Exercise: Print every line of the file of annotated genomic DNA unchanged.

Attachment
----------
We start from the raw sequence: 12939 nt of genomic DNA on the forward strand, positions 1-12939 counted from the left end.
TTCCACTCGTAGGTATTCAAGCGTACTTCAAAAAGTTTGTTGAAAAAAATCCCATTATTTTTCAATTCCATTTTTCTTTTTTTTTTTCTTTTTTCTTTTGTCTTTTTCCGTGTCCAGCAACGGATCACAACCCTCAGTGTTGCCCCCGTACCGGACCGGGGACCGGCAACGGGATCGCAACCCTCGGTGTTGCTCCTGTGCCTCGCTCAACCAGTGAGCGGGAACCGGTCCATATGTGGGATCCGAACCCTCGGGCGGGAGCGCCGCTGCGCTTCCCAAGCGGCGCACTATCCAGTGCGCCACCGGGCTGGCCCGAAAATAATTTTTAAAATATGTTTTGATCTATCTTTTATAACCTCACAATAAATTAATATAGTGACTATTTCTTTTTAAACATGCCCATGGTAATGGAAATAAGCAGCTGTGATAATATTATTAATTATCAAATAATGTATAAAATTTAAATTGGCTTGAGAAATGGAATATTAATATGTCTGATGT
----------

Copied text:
We start from the raw sequence: 12939 nt of genomic DNA on the forward strand, positions 1-12939 counted from the left end.
TTCCACTCGTAGGTATTCAAGCGTACTTCAAAAAGTTTGTTGAAAAAAATCCCATTATTTTTCAATTCCATTTTTCTTTTTTTTTTTCTTTTTTCTTTTGTCTTTTTCCGTGTCCAGCAACGGATCACAACCCTCAGTGTTGCCCCCGTACCGGACCGGGGACCGGCAACGGGATCGCAACCCTCGGTGTTGCTCCTGTGCCTCGCTCAACCAGTGAGCGGGAACCGGTCCATATGTGGGATCCGAACCCTCGGGCGGGAGCGCCGCTGCGCTTCCCAAGCGGCGCACTATCCAGTGCGCCACCGGGCTGGCCCGAAAATAATTTTTAAAATATGTTTTGATCTATCTTTTATAACCTCACAATAAATTAATATAGTGACTATTTCTTTTTAAACATGCCCATGGTAATGGAAATAAGCAGCTGTGATAATATTATTAATTATCAAATAATGTATAAAATTTAAATTGGCTTGAGAAATGGAATATTAATATGTCTGATGT